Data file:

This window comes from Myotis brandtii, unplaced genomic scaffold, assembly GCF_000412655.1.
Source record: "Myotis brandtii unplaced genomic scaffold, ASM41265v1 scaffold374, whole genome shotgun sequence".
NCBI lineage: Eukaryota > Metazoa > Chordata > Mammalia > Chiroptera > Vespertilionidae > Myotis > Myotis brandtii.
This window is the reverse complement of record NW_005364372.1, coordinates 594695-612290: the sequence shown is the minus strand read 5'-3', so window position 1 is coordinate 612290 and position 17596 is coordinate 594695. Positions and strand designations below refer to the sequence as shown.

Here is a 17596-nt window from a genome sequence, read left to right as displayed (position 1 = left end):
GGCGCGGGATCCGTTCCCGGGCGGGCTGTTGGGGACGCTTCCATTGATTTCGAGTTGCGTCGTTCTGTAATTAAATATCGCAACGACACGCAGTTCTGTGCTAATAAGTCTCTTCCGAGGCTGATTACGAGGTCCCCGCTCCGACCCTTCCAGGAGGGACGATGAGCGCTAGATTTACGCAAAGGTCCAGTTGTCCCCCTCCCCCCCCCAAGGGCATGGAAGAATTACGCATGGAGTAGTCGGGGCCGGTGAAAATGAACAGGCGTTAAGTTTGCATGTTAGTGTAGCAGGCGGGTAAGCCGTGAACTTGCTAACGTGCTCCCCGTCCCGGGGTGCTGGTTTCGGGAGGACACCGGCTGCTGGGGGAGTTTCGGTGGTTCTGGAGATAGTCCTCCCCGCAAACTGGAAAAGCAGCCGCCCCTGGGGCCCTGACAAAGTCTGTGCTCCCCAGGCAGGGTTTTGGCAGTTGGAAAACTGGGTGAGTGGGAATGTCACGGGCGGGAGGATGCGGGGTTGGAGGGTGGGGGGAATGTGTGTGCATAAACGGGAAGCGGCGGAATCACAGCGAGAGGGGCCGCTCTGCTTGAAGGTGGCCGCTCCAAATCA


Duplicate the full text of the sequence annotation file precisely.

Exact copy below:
This window comes from Myotis brandtii, unplaced genomic scaffold, assembly GCF_000412655.1.
Source record: "Myotis brandtii unplaced genomic scaffold, ASM41265v1 scaffold374, whole genome shotgun sequence".
NCBI lineage: Eukaryota > Metazoa > Chordata > Mammalia > Chiroptera > Vespertilionidae > Myotis > Myotis brandtii.
This window is the reverse complement of record NW_005364372.1, coordinates 594695-612290: the sequence shown is the minus strand read 5'-3', so window position 1 is coordinate 612290 and position 17596 is coordinate 594695. Positions and strand designations below refer to the sequence as shown.

Here is a 17596-nt window from a genome sequence, read left to right as displayed (position 1 = left end):
GGCGCGGGATCCGTTCCCGGGCGGGCTGTTGGGGACGCTTCCATTGATTTCGAGTTGCGTCGTTCTGTAATTAAATATCGCAACGACACGCAGTTCTGTGCTAATAAGTCTCTTCCGAGGCTGATTACGAGGTCCCCGCTCCGACCCTTCCAGGAGGGACGATGAGCGCTAGATTTACGCAAAGGTCCAGTTGTCCCCCTCCCCCCCCCAAGGGCATGGAAGAATTACGCATGGAGTAGTCGGGGCCGGTGAAAATGAACAGGCGTTAAGTTTGCATGTTAGTGTAGCAGGCGGGTAAGCCGTGAACTTGCTAACGTGCTCCCCGTCCCGGGGTGCTGGTTTCGGGAGGACACCGGCTGCTGGGGGAGTTTCGGTGGTTCTGGAGATAGTCCTCCCCGCAAACTGGAAAAGCAGCCGCCCCTGGGGCCCTGACAAAGTCTGTGCTCCCCAGGCAGGGTTTTGGCAGTTGGAAAACTGGGTGAGTGGGAATGTCACGGGCGGGAGGATGCGGGGTTGGAGGGTGGGGGGAATGTGTGTGCATAAACGGGAAGCGGCGGAATCACAGCGAGAGGGGCCGCTCTGCTTGAAGGTGGCCGCTCCAAATCA